Palin on Higher Ed, Earmarks and Science

McCain's VP pick has generally been supportive of Alaska's universities -- though her record is thin. Her entry into the race also could renew debate on the "politicization" of science.
September 2, 2008

Governors, by job description, tend to have their hands in higher education policy. Republican Sen. John McCain himself has said very little on higher education in this presidential campaign. But what can be gleaned from the record of his new running mate, Alaska Gov, Sarah Palin?

The general consensus seems to be that Palin -- who became governor in 2006 after previously serving as mayor of a city with an estimated population just below 10,000 -- hasn’t had time enough to establish a clear record.

She has approved increased funding for higher education, but she’s also governing in boom times: Alaska, fueled as it is by oil, has a multibillion dollar surplus. Having pledged to maintain funding for the University of Alaska "at an appropriate level" in her gubernatorial campaign, she approved a 7 percent, $20.5 million operating budget increase for state universities for the 2009 fiscal year. At the same time, the governor vetoed energy research and cooperative extension programs that were, according to the university system, endorsed by the Alaska State Legislature, in addition to vetoing an endorsed increase for tutoring and distance learning for the Alaska Native Science and Engineering Program.

Palin’s stance on federal earmarks (of which universities are often big beneficiaries) has earned her attention. Most notably, in announcing his VP pick, McCain praised Palin for putting a stop to the infamous $400 million “bridge to nowhere" project. “We can and must continue to develop our economy, because we cannot and must not rely so heavily on federal government earmarks,” she said in her 2008 State of the State address -- a strong position in a state that receives the most pork per capita, but one that also implicitly acknowledges the utility of earmarks in some, albeit fewer, cases. (In this way, her statement is not much unlike the love-hate relationship many in higher education have with earmarks. Many at colleges and universities dislike that earmarks undercut peer review and competitive grant processes, but also appreciate the stream of available federal dollars.)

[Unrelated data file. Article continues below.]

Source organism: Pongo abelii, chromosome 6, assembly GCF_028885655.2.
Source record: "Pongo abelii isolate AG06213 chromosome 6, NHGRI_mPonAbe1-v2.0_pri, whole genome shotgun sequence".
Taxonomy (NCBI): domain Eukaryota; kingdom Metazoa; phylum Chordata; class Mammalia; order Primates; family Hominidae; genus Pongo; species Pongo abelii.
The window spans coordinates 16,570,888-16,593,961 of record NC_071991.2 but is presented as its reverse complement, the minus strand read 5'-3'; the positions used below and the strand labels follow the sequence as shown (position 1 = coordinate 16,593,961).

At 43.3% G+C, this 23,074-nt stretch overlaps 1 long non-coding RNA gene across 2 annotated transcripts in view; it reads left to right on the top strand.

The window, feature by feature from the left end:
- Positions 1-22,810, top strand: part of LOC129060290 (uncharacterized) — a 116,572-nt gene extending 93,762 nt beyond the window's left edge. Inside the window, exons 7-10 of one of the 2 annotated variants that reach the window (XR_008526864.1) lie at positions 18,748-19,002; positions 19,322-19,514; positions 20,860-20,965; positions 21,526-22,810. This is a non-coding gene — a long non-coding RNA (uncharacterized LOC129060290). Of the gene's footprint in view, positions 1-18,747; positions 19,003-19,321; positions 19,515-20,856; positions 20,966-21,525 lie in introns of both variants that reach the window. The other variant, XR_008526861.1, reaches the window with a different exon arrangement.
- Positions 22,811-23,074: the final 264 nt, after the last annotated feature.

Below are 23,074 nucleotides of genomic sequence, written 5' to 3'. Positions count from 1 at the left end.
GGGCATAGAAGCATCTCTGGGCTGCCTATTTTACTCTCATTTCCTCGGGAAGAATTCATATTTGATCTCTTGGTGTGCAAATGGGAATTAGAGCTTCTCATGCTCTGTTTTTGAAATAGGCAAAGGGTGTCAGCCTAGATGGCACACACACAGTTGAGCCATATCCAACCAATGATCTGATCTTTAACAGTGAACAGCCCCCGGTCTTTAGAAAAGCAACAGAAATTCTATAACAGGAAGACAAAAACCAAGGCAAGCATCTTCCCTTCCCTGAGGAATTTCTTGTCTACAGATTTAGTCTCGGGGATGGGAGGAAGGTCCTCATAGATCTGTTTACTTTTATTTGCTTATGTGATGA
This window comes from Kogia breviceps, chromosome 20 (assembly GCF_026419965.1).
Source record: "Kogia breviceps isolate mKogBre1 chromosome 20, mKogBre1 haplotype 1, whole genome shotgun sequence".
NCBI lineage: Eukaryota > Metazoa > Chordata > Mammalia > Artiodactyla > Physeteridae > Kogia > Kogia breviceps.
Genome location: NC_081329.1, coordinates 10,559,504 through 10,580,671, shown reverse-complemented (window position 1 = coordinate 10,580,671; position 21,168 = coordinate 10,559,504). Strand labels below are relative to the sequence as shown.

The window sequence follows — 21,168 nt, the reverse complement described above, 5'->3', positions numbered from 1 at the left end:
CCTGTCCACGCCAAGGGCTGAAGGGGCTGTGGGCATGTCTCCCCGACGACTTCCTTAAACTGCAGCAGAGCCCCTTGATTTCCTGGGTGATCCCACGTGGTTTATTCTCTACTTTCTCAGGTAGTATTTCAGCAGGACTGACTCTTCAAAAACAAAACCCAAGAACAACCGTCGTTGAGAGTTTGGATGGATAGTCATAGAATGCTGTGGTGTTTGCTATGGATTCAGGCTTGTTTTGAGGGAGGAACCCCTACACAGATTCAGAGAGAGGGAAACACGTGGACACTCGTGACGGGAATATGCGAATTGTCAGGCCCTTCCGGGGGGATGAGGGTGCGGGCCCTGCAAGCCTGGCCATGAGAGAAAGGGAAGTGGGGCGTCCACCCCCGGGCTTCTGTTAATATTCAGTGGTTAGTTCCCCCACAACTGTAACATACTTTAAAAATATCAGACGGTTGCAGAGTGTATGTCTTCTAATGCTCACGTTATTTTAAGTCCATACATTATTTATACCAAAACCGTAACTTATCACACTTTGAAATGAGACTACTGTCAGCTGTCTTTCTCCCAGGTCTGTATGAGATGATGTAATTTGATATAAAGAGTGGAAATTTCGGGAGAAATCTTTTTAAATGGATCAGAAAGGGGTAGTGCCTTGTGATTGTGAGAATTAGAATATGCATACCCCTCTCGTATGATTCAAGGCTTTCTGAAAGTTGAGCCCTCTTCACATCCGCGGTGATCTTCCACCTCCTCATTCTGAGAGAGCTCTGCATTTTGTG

More broadly, Palin's positions on scientific issues, including climate change and "creation science," potentially could ignite a debate the Democrats seem eager to have. Democrats criticized the “hostility to science” in the party platform they formally approved last week.

As for her own background, Palin is a 1987 graduate of the University of Idaho, where she earned a bachelor of science in communications-journalism, leading to a job in sportscasting.

Reactions from Alaskans

“We really don't have enough time to gauge yet where she is on higher education. She's made a lot of positive comments. There's not been much time for follow-through," said Steve Haycox, a professor of history at the University of Alaska Anchorage who focuses on the American West and Alaska.

"She did in fact approve a budget that granted a 7 percent increase in university funds, and a hefty increase in deferred maintenance," Haycox said. "But I’m not sure that tells us a great deal. She made a lot of statements when she was running about making the university world-class and providing leadership in areas where it would be logical for Alaska to provide leadership, which would certainly be marine science and energy. But she hasn’t had time to follow through on any of that, if indeed she’s inclined to do so."